I have many wonderful friends and family members who are Catholics, and they're some of the most faithful believers I've ever met. I always look forward to getting a haircut because the lady who has cut my hair for the last 30 years (albeit, less to cut now) is a devout Christian and happens to be a Catholic. We always have a great time of Christian fellowship (OK, some politics, too).
That said, I want to weigh in on Pope Francis' "Act of Consecration of Russia and Ukraine to the Immaculate Heart of Mary." Some may see it as "meddling," since I'm not a Catholic, but I see only one church. We are "many parts, but one body" (1 Cor. 12:20). It's on this premise that I feel I have a right to insert my opinion. And to me, it's not just "an elephant in the room." As a Bible-believing Christian, it's a whole herd of elephants storming through my living room, and I feel compelled to address it.
And look, I'm pretty thick-skinned. The innumerable petty differences in our theologies are no big deal to me. Speaking of elephants, I like the analogy of leading three blindfolded men up to an elephant and asking them to touch it and guess what it is. The first guy grabs its trunk and says, "It's a big hose." The second touches its side and says, "It's a plaster wall." And the third takes hold of its tail and says, "No, you're both wrong. It's a rope." I get that.
But this is not a petty difference we're talking about. In fact, it's the greatest single pillar of the Christian faith: that we human beings can only approach God Almighty through Jesus Christ. This Jesus Christ, who was God, humbled Himself to become a man to sacrifice Himself for our sins by shedding His own blood. Attempting to approach Almighty God in any other way is grossly misguided.
In a letter to Catholic bishops, Pope Francis wrote, "This Act of Consecration is meant to be a gesture of the universal Church, which in this dramatic moment lifts up to God, through His Mother and ours, the cry of pain of all those who suffer and implore an end to the violence, and to entrust the future of our human family to the Queen of Peace" (emphasis added).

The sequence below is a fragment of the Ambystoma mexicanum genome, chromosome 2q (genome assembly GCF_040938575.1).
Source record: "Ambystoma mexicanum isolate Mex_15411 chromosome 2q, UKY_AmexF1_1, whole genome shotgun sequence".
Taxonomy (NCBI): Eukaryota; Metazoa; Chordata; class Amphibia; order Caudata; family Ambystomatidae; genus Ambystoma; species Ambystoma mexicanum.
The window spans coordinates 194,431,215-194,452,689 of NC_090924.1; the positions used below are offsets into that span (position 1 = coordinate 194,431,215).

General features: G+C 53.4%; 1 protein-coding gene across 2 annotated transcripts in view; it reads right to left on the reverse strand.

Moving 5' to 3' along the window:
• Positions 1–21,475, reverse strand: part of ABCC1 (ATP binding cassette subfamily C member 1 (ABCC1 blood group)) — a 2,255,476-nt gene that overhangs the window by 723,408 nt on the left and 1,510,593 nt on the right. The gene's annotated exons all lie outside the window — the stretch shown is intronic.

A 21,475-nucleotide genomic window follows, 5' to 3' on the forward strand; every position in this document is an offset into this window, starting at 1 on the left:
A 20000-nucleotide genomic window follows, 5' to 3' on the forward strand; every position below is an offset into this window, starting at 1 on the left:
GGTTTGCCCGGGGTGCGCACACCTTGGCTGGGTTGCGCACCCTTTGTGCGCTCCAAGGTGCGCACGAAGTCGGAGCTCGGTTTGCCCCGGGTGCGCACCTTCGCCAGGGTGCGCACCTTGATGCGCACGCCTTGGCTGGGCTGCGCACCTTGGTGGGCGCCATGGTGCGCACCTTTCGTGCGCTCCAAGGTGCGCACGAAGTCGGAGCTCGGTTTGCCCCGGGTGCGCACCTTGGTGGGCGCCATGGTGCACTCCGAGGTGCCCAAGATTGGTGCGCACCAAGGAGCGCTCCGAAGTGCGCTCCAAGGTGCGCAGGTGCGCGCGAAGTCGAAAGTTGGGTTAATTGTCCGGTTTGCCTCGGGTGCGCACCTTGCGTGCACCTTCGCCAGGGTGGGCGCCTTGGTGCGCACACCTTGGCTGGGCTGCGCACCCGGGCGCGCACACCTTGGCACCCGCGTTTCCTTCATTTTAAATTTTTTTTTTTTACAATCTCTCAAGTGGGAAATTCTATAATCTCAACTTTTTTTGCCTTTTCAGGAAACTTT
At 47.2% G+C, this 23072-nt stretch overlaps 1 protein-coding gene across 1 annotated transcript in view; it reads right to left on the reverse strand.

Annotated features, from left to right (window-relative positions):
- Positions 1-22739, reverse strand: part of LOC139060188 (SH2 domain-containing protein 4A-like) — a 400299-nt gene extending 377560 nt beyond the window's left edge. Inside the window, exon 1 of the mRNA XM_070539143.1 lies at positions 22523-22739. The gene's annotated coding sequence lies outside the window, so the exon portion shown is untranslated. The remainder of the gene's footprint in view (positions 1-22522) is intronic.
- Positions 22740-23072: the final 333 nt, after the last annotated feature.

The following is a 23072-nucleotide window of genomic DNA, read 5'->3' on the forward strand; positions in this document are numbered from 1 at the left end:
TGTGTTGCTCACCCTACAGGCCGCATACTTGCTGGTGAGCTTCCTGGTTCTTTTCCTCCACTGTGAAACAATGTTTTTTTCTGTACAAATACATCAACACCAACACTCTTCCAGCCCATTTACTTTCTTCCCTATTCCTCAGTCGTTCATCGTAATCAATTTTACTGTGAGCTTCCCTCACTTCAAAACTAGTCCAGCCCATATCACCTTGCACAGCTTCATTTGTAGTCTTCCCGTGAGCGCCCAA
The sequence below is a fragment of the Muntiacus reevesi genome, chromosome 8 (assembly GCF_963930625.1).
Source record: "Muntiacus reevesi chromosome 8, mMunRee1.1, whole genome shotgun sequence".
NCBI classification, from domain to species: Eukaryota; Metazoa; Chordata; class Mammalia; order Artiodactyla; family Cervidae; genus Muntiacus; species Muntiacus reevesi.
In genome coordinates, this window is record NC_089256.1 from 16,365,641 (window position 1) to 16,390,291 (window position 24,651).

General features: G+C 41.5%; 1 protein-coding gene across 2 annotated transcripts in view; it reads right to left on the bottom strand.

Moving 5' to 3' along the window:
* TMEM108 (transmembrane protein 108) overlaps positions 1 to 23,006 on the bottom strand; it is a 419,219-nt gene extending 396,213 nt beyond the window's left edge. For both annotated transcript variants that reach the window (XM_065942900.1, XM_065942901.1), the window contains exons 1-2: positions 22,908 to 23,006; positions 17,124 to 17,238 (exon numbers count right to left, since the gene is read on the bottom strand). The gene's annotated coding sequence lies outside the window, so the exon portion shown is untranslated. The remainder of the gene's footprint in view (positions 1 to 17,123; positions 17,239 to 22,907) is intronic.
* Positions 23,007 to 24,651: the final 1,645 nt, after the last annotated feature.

The pope's prayer itself was fine, and certainly the Russian-Ukraine war is a worthy issue to pray about. But with all due respect to Pope Francis, Mary, the mother of Jesus, is a deceased, natural woman and is no more a mediator between us and God than my deceased mother or anyone else's deceased mother. It's clear in 1 Timothy 2:5 that there is "one mediator between God and men, the Man Christ Jesus" (emphasis added). One, not two. One. His name is Jesus.
And "Queen of Peace"? Romans 5:1 declares, "We have peace with God through our Lord Jesus Christ" (emphasis added). And by the way, Jesus is "the Prince of Peace" (Isa. 9:6), and last I checked a queen is higher than a prince. Isn't Queen Elizabeth higher than Prince William? So, why would he call Mary the "Queen of Peace"?
The First Hail Mary?
Why do many venerate and adore Mary when Jesus Himself rejected that idea? While He was teaching in "a certain place," a woman in the crowd cried out, "God bless your mother—the womb from which you came, and the breasts that nursed you!" (Luke 11:27, NLT). Perhaps the woman was the first Catholic, because her outcry resembled a condensed version of a Hail Mary. Notice in the very next verse (28) that Jesus did not validate the woman's extreme adoration for His mother, but on the contrary, He said, "More than that, blessed are those who hear the word of God and keep it!" (Luke 11:28, NKJV, emphasis added).